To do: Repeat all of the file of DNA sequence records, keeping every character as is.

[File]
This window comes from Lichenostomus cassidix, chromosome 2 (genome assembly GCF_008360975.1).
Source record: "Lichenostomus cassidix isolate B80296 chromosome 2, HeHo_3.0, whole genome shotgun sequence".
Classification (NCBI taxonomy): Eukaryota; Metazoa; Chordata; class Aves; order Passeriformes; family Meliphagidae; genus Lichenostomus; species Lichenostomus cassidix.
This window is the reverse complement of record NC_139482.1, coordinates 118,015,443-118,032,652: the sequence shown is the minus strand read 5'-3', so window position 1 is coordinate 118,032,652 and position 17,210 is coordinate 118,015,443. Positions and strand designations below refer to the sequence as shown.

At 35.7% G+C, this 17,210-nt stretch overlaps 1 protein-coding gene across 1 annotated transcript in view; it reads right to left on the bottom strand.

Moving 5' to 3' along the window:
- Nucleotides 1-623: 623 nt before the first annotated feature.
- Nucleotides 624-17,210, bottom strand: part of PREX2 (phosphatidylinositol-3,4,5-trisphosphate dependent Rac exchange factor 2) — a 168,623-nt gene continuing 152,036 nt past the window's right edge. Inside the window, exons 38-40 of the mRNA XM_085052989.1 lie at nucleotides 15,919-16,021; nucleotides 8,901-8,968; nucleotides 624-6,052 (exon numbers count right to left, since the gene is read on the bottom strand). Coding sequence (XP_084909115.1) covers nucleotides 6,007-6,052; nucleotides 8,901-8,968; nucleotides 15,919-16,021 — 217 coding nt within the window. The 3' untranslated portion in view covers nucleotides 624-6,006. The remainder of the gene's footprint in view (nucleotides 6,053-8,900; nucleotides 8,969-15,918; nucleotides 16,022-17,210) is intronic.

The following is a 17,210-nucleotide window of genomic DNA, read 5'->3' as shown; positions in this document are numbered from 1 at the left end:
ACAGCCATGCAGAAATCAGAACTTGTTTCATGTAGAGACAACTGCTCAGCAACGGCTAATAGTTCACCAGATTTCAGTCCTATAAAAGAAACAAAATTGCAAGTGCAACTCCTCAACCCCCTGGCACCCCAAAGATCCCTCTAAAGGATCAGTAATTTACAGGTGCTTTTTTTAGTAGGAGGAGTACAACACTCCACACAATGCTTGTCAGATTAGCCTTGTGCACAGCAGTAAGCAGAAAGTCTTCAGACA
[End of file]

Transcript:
This window comes from Lichenostomus cassidix, chromosome 2 (genome assembly GCF_008360975.1).
Source record: "Lichenostomus cassidix isolate B80296 chromosome 2, HeHo_3.0, whole genome shotgun sequence".
Classification (NCBI taxonomy): Eukaryota; Metazoa; Chordata; class Aves; order Passeriformes; family Meliphagidae; genus Lichenostomus; species Lichenostomus cassidix.
This window is the reverse complement of record NC_139482.1, coordinates 118,015,443-118,032,652: the sequence shown is the minus strand read 5'-3', so window position 1 is coordinate 118,032,652 and position 17,210 is coordinate 118,015,443. Positions and strand designations below refer to the sequence as shown.

At 35.7% G+C, this 17,210-nt stretch overlaps 1 protein-coding gene across 1 annotated transcript in view; it reads right to left on the bottom strand.

Moving 5' to 3' along the window:
- Nucleotides 1-623: 623 nt before the first annotated feature.
- Nucleotides 624-17,210, bottom strand: part of PREX2 (phosphatidylinositol-3,4,5-trisphosphate dependent Rac exchange factor 2) — a 168,623-nt gene continuing 152,036 nt past the window's right edge. Inside the window, exons 38-40 of the mRNA XM_085052989.1 lie at nucleotides 15,919-16,021; nucleotides 8,901-8,968; nucleotides 624-6,052 (exon numbers count right to left, since the gene is read on the bottom strand). Coding sequence (XP_084909115.1) covers nucleotides 6,007-6,052; nucleotides 8,901-8,968; nucleotides 15,919-16,021 — 217 coding nt within the window. The 3' untranslated portion in view covers nucleotides 624-6,006. The remainder of the gene's footprint in view (nucleotides 6,053-8,900; nucleotides 8,969-15,918; nucleotides 16,022-17,210) is intronic.

The following is a 17,210-nucleotide window of genomic DNA, read 5'->3' as shown; positions in this document are numbered from 1 at the left end:
ACAGCCATGCAGAAATCAGAACTTGTTTCATGTAGAGACAACTGCTCAGCAACGGCTAATAGTTCACCAGATTTCAGTCCTATAAAAGAAACAAAATTGCAAGTGCAACTCCTCAACCCCCTGGCACCCCAAAGATCCCTCTAAAGGATCAGTAATTTACAGGTGCTTTTTTTAGTAGGAGGAGTACAACACTCCACACAATGCTTGTCAGATTAGCCTTGTGCACAGCAGTAAGCAGAAAGTCTTCAGACA